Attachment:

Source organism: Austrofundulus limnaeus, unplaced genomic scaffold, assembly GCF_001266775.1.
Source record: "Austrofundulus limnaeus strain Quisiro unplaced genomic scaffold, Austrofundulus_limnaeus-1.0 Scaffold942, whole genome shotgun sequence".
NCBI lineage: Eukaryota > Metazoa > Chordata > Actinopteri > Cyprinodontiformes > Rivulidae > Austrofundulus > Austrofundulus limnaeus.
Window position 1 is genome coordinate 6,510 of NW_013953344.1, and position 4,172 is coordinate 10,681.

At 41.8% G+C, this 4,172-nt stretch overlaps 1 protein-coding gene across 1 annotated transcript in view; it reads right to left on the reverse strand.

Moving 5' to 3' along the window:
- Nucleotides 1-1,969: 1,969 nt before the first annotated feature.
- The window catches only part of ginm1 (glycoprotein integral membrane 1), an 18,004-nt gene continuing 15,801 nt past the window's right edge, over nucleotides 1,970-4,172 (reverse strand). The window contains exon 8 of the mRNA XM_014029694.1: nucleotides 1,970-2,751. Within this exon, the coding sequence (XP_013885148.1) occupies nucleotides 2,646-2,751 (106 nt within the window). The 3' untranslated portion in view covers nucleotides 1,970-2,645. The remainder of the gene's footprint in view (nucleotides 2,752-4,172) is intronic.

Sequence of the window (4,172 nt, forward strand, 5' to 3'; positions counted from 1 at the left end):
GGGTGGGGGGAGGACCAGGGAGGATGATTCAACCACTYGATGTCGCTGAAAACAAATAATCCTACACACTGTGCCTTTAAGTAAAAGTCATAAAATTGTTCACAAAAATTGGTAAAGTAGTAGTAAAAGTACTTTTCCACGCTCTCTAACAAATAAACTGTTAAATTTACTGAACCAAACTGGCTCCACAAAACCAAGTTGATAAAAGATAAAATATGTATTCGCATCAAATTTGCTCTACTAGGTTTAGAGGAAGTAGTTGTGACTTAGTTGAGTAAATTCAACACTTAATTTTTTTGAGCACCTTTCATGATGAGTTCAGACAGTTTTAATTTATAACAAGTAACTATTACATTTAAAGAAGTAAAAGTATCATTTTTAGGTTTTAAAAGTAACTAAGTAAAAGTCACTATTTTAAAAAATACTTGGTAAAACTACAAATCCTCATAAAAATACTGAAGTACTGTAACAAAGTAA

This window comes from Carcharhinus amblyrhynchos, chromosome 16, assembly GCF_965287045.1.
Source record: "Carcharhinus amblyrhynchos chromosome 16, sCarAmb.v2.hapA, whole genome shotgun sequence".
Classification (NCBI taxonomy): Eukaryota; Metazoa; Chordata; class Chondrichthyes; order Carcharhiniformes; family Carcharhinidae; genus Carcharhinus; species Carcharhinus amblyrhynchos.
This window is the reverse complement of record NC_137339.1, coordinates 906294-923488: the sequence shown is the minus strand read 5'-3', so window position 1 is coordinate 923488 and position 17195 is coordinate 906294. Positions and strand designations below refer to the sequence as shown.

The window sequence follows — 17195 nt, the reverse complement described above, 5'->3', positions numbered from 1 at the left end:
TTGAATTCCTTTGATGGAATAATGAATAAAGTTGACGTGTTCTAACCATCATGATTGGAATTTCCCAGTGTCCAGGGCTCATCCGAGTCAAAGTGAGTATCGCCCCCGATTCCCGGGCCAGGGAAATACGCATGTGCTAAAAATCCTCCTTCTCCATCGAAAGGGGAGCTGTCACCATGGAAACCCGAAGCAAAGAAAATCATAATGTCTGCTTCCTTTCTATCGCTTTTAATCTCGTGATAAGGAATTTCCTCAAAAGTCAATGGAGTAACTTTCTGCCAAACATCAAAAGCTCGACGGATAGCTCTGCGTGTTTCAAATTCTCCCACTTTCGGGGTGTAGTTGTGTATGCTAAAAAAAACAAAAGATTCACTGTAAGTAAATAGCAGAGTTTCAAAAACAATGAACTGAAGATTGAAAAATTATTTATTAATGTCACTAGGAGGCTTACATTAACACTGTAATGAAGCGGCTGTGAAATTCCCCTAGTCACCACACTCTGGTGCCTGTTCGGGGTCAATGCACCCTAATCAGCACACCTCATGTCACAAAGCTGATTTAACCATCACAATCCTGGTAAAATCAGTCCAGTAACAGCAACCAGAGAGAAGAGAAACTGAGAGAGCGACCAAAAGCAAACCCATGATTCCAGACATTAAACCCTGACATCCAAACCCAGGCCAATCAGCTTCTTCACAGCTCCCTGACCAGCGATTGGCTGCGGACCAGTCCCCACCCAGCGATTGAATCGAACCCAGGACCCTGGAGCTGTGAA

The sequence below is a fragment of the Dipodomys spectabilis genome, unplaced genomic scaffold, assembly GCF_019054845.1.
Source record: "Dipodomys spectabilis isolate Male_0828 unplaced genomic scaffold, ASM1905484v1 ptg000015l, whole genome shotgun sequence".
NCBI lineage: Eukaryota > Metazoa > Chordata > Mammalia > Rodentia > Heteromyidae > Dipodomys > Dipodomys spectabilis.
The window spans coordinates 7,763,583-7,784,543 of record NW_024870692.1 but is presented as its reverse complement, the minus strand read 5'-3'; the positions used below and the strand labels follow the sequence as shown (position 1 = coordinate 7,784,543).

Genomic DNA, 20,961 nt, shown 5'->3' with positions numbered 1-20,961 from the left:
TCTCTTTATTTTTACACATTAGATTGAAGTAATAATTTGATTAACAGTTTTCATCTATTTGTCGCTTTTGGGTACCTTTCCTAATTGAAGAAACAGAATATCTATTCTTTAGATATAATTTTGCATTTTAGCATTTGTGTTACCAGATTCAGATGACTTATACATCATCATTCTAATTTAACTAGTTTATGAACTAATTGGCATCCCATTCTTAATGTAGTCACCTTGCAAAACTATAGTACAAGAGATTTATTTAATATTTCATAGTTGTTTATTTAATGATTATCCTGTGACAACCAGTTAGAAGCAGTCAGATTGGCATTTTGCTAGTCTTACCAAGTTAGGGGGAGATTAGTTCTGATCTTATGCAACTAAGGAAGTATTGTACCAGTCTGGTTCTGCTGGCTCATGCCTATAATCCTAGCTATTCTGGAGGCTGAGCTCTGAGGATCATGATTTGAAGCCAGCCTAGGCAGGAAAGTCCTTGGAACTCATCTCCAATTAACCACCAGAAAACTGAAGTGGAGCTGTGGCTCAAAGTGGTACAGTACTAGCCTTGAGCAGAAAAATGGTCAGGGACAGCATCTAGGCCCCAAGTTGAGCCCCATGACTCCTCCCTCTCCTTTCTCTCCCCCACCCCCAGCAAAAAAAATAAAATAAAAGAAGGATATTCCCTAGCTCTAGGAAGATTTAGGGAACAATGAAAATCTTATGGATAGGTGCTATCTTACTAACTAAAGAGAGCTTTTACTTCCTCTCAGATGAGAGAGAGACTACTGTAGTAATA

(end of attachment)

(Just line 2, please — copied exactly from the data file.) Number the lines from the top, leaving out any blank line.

Source record: "Austrofundulus limnaeus strain Quisiro unplaced genomic scaffold, Austrofundulus_limnaeus-1.0 Scaffold942, whole genome shotgun sequence".